Enhancing Adaptation to Climate Change by Impact Assessment of the Flood in Bangkok

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Wijitbusaba Ann Marome


Bangkok is not only Thailand’s political, economic and administrative capital, but also a regional and global hub. In recent decades, it has transformed from a compact urban core into a sprawling megacity. Today, in addition to the original centre, the city also extends into its five neighboring provinces and forms a single agglomeration, the Bangkok Metropolitan Region: around 15% of the country’s population resides here. However, alongside its economic and demographic vitality, Bangkok is highly vulnerable to climate change and other environmental issues. In particular, due to the ‘three waters’ of runoff, rain and sea rise, together with its low-lying topography of 1.0-2.0 meters, much of the capital is prone to inundation. This research draws analysis on the 2006 and 2010 flood and profiles the causes of the 2006 and 2010 flooding and presents four case study districts in the eastern suburbs of Bangkok: Min Buri, Nong Jork, Lat Krabang and Klong Samwa. Each of them has distinct physical, social and economic characteristics, yet all were impacted to varying degrees by the flooding and reflect Bangkok’s rapid urbanization in their mix of agricultural, industrial and residential uses. The areas also illustrate the experience of residents living outside the inner city’s established polder system.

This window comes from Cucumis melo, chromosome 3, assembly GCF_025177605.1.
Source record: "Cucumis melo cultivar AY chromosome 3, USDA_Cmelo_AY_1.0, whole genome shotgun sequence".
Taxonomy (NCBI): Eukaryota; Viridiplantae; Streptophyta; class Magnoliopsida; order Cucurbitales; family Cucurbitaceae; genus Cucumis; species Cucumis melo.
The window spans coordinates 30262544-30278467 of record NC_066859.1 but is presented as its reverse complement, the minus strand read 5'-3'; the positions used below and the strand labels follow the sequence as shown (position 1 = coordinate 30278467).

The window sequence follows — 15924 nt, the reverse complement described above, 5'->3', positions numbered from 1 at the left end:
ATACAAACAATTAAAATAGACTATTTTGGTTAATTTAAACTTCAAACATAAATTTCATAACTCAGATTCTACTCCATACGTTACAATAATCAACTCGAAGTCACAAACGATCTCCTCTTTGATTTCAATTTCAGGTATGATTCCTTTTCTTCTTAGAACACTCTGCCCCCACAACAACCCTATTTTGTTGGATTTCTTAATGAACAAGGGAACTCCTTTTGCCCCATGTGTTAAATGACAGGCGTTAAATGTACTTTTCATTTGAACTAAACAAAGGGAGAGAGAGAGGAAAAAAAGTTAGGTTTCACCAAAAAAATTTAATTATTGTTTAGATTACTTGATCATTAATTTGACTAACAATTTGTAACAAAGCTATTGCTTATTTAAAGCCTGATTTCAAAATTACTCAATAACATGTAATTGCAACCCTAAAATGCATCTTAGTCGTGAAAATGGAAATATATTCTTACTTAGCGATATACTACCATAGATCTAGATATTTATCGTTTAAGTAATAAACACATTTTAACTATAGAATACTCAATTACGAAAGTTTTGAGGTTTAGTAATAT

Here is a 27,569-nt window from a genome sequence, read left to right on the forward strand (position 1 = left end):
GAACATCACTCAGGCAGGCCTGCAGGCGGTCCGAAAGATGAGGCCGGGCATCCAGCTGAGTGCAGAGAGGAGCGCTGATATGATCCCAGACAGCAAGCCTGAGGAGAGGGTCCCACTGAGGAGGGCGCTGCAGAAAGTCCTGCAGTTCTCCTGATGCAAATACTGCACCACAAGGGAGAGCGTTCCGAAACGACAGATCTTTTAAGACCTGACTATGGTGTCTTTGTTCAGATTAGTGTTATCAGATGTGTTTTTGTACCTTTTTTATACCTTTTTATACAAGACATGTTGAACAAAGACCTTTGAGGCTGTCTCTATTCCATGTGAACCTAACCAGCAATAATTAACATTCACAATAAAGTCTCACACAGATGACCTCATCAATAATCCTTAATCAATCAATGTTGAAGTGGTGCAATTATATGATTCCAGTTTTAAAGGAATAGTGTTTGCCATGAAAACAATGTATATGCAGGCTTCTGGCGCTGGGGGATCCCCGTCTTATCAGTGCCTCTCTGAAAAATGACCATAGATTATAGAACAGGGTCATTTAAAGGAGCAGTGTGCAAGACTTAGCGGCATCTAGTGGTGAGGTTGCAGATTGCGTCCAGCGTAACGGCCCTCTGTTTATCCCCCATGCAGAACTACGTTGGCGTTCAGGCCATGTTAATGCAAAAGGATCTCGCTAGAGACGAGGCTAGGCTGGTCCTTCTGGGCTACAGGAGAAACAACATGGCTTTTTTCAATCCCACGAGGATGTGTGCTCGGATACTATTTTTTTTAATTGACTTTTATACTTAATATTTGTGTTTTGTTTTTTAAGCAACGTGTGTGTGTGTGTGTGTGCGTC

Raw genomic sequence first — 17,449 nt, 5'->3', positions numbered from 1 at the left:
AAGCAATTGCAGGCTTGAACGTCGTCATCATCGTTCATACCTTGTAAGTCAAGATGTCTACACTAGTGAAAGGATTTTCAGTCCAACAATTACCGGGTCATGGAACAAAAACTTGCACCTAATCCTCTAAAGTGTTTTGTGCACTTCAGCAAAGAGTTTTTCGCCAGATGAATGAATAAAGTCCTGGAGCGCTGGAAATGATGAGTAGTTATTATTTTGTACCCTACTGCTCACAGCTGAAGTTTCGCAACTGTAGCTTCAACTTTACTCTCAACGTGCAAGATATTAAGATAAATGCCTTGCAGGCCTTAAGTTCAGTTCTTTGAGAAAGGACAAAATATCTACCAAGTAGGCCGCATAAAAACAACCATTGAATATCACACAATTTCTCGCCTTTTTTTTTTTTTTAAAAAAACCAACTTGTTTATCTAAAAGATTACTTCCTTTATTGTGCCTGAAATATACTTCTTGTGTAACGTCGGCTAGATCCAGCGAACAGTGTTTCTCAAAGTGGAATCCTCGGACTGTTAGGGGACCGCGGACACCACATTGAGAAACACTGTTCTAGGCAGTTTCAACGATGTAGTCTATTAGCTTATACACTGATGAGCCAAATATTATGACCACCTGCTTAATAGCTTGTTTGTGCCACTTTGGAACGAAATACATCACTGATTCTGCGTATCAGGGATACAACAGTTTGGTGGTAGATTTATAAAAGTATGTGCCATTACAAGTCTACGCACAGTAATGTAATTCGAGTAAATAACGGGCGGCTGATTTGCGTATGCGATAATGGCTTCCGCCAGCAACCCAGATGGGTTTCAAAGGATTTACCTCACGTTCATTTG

The results highlight the importance of a localized analysis of the impacts of flooding, as both the intensity and the nature of its effects vary considerably from district to district. Of the four, Minburi was the worst affected, particularly as residents suffered loss of livelihood as a result of the economic disruption and health threats. As with the other districts, the indirect costs of the flooding at times exceeded the direct physical damage, though this is not generally recognized in official assessments. The research findings highlighted the significance of work absence as a major indirect cost: while the impact on individual households was relatively moderate, the agricultural sector was severely affected. Medical care was another indirect expense for inundated communities with the spread of diseases such as dengue fever and foot-and-mouth disease.


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